The Current Population Survey (CPS) is used to supplement census information in between census years. Our data consist of a random sample of 534 persons from the CPS, with information on wages and other characteristics of the workers, including sex, number of years of education, years of work experience, occupational status, region of residence and union membership. We wish to determine (i) whether wages are related to any of these characteristics and (ii) whether there is a gender gap in wages.

We began by inspecting the univariate plots of wages separately against each covariate. Wages appeared to be very skewed, and the variation in wages increased with several variables, such as age and experience (Figure 1). We log-transformed the wage variable, and replotted the log of wages against each covariate; plots were less skew and the variance appeared to be stabilized (e.g. Figure 2).

We then performed a univariate regression of log wages against each covariate (Figures 2 to 8). Wages appeared to increase with work experience, number of years of education and age, and were higher for males, union members and northerners (all F-tests for regression were significant, p < .0001). There was also variation among the different occupational categories (F test for regression, p < .01), with professional and management positions having the highest salaries and clerical and service industry positions having the lowest. Wages did not appear to increase strongly with experience; the percent increase (95% confidence interval) per 10 years of experience was 5% (1%, 8.5%). Female wages were 79% (73%, 87%) that of male wages.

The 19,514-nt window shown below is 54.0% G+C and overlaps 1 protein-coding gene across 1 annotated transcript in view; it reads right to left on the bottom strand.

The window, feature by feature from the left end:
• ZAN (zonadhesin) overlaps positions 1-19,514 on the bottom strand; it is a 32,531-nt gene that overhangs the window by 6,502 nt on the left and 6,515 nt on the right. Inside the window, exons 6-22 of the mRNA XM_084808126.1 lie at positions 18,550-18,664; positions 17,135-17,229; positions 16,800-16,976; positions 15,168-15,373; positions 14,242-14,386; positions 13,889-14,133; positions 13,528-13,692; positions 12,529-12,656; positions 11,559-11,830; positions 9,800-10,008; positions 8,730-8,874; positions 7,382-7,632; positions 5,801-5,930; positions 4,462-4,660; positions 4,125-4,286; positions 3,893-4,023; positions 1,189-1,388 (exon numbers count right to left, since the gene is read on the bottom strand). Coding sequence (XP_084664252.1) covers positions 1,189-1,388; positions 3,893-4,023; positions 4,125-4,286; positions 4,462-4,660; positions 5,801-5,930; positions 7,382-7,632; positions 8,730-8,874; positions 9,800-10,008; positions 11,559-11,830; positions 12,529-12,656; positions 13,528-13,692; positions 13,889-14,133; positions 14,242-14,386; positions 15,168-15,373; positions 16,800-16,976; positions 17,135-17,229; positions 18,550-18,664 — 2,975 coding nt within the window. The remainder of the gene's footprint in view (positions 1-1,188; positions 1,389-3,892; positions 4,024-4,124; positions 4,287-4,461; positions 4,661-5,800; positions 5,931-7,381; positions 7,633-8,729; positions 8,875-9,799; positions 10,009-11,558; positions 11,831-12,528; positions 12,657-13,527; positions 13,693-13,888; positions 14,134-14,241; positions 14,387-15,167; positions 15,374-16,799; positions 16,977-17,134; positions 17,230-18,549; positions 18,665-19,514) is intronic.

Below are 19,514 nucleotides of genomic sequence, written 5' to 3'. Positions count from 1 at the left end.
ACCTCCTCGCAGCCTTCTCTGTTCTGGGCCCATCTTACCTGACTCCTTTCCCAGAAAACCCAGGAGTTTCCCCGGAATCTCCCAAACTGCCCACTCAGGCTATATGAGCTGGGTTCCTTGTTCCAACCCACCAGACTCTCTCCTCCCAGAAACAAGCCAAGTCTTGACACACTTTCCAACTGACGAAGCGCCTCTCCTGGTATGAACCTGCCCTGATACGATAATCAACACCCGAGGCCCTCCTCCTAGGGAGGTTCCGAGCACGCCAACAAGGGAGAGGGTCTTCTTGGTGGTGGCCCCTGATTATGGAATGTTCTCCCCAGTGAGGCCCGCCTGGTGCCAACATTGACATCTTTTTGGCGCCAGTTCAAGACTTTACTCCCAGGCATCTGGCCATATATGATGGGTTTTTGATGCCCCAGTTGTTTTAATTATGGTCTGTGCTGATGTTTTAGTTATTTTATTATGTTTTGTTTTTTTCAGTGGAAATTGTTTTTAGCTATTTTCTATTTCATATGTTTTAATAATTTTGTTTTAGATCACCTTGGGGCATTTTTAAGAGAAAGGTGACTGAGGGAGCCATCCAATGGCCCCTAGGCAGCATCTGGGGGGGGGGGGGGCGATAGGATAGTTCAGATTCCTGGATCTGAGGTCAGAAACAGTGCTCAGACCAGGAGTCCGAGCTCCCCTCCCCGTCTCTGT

Age and work experience were almost perfectly correlated (r=.98). Professional employment was moderately correlated with years of education (r=.49) (p. 84). There did not appear to be any other strong correlations among the covariates. Multiple regression of log wages against sex, age, years of education, work experience, union membership, southern residence, and occupational status showed that these covariates as a group were related to wages (F test for regression, p < .0001) (p. 85); however, the effect of age was not significant after controlling for experience. Plots of the standardized residuals against the predicted log wages showed no patterns. However, all standardized residual plots showed one large outlier with lower wages than expected, who was not expected to be an influential point in the regression. This was a male, with 22 years of experience and 12 years of education, in a management position, who lived in the north and was not a union member. Removing this man from the analysis did not give substantially different results (p. 90), so that the final model included the entire sample.

Adjusting for all other variables in the model, females wages were lower than males. all other factors being equal, females earned 81% (75%, 88%) that of males (p < .0001). Wages increased 41% (28%, 56%) for every 5 additional years of education (p < .0001). They increased by 11% (7%, 14%) for every additional 10 years of experience (p < .0001). Union members were paid 23% (12%, 36%) more than non-union members (p < .0001). Northerns were paid 11% (2%, 20%) more than southerns (p =.016). Management and professional positions were paid most, and service and clerical positions were paid least (pooled F-test, p < .0001). Overall variance explained was R2 = .35.

In summary, many factors describe the variations in wages: occupational status, years of experience, years of education, sex, union membership and region of residence. However, despite adjustment for all factors that were available, there still appeared to be a gender gap in wages. There is no readily available explanation for this gender gap.

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